{\nopagebreakbeginpar\markendlst{Proof of Theorem 3}}
\end{alabsubtext}
\asubsection{6.2}{Proof Intuition}
\apar{6.2-1}
In the first (and major) step of the proof we show that phony blocks
eventually disappear, by arguing that the lifetime of a phony block
is bounded by the potential of the block (i.e., the potential of
a phony block monotonically decreases)\@.
The potential of a phony block (by Definition 6)
equals the maximum number of new nodes that the phony block
may capture before disappearing (because the potential is the
total number of strong messages, and the capture of a new node
consumes at least one strong message)\@.
Once all the phony blocks disappear, the system
reaches a stable legal state in \(O(n)\) time\@.
%
\apar{6.2-2}
Intuitively, the proof that phony blocks disappear after \(O(nB)\) time
is based on the following three points:
%
\begin{itemize}
\item{P1:} By Observation 2, a block cannot cycle\@.
\item{P2:} A new node can be added to a block only if it is captured by two
strong messages sent from the block (the power-supply principle)\@.
Therefore, in capturing a node, the phony block potential decreases by one\@.
\item{P3:} The potential of a phony block cannot increase\@. It can only
increase if one of the following conditions exists:
\begin{enumerate}
\item it has the power supply to generate new strong messages
(this is obviously not true in a phony block); or
\item two or more phony blocks are united, thus creating a larger
potential\@. But blocks cannot unite,
because whenever a node changes its state, it first sends a message
with its \emph{zero} state to each of its neighbors\@. Upon
receiving this message, each of the neighbors that is at the
same block as the node also goes through a change\@. Thus,
an element (message or node state) separating blocks never
disappears (until the blocks it separates disappear)\@.
\end{enumerate}
\end{itemize}
%
\apar{6.2-3}
Based on points P1 and P2, in \(O(nB)\) time after the initial state,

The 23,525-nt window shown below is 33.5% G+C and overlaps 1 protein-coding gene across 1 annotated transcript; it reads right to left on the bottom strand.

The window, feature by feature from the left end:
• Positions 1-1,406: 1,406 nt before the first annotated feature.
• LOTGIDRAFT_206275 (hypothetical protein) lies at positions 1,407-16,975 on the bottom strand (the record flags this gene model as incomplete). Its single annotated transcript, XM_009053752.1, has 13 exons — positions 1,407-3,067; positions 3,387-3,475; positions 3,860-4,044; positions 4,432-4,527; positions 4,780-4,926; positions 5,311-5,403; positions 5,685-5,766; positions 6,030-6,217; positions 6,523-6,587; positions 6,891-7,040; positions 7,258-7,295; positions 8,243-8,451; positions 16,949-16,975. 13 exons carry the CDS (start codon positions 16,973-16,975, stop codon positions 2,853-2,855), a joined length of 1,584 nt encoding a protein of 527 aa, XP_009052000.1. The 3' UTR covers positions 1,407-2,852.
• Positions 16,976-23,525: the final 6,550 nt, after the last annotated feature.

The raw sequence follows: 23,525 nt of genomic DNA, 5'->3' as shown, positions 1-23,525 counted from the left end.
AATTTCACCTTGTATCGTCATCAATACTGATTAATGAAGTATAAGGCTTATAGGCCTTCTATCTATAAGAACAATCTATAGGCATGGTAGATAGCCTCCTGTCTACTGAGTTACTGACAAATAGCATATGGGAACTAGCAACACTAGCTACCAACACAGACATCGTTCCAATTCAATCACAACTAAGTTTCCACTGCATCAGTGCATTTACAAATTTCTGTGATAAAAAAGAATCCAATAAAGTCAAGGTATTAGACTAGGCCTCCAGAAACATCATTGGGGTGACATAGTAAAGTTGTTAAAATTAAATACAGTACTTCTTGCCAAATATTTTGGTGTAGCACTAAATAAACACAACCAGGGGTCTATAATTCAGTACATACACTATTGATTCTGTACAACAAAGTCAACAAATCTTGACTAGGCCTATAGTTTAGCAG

the potential of a phony block
reduces to zero\@. To observe this, let us track any
strong message \emph{m} on a phony block until it disappears\@.
In each time-unit message, \emph{m} propagates at least one more
node along the phony block\@. The length of the phony block
thus traversed is at most \(n + nB + 1\), with \(n\) nodes in the original
block, and \(nB + 1\) that may be captured until its potential
reaches zero\@.
Therefore, after \(O(nB)\) units of time, there is no strong message
in any phony block, and the block potential is zero\@.
Based on point P1, a phony block disappears in \(O(n)\) time after
its potential is equal to zero\@.
%
\apar{6.2-4}
In Lemma 3, we prove that the potential of a phony block
does not increase after state \(s_1\) (point P3); i.e., distinct
blocks cannot join together into a
larger block\@.
More formally, if in state \(q_{i + 1}\) there is a block
with \(m\) nodes, then in state \(q_i\) there is a corresponding block
with at least \(m-1\) nodes and with at least as many strong messages\@.
In the lemma we address all possible events and show that the potential does not
increase in any of them\@.
%
\apar{6.2-5}
Let \textsf{X}\(^i_v\) denote variable \textsf{X} at node \(v\) in state
\(q_i\)\@.
%
\begin{alabsubtext}{Lemma}{3}{}
\label{lem:3}
Let \(q_{i+1}\) be a state, after state \(s_1\)\@.
If in state \(q_{i+1}\) there exists a phony block
\(\mathit{bl}^{i+1}\) = \(\ \{\vec{m}_0 v_0 \vec{m}_1 v_1 \dots \vec{m}_l v_l
\vec{m}_{l+1}\}\) \(l\geq 0\),
then in state \(q_i\) there is a subphony block \(\mathit{sbl}^i\),
and exactly one of the following holds:
%
\begin{enumerate}
\item
Node \(v_j\) receives a weak message:
\(\mathit{sbl}^i = \ \{\vec{m'}_0 v_0 \vec{m'}_1 v_1 \dots \vec{m'}_{l-1} v_{l-1}
\vec{m'}_{l} v_l \vec{m'}_{l+1}\}.\)
Only one message sequence, \(\vec{m'}_j\), \( 0\leq j\leq l+1\)
in \(\mathit{sbl}^{i}\), is not the same as in \(\mathit{bl}^{i+1}\)\@.
Let \(\vec{m'}_{j} = \{m_{j,1} \dots m_{j,k_j-1} m_{j,k_j}\}\)
in state \(q_i\). Then \(\vec{m}_j = \{m_{j,1} \dots m_{j,k_j-1} \}\)
in state \(q_{i+1}\), where \(m_{j,k_j}\) is a weak message and \(k_j
\geq 1\)\@.
%
\item
Node \(v_j\) sends a weak message:
\(\mathit{sbl}^i = \ \{\vec{m'}_0 v_0 \vec{m'}_1 v_1 \dots \vec{m'}_{l-1} v_{l-1}
\vec{m'}_{l} v_l \vec{m'}_{l+1}\}.\)
Only one message sequence, \(\vec{m'}_j\), \( 1\leq j\leq l+1\)
in \(\mathit{sbl}^{i}\), is not the
same as in \(\mathit{bl}^{i+1}\)\@. Let \(\vec{m'}_{j} = \{m_{j,1} \dots
m_{j,k_j}\}\) in state \(q_i\). Then \(\vec{m}_j = \{ m' m_{j,1} \dots m_{j,k_j} \}\)
in state \(q_{i+ 1} \), where \(m'\) is a weak message\@.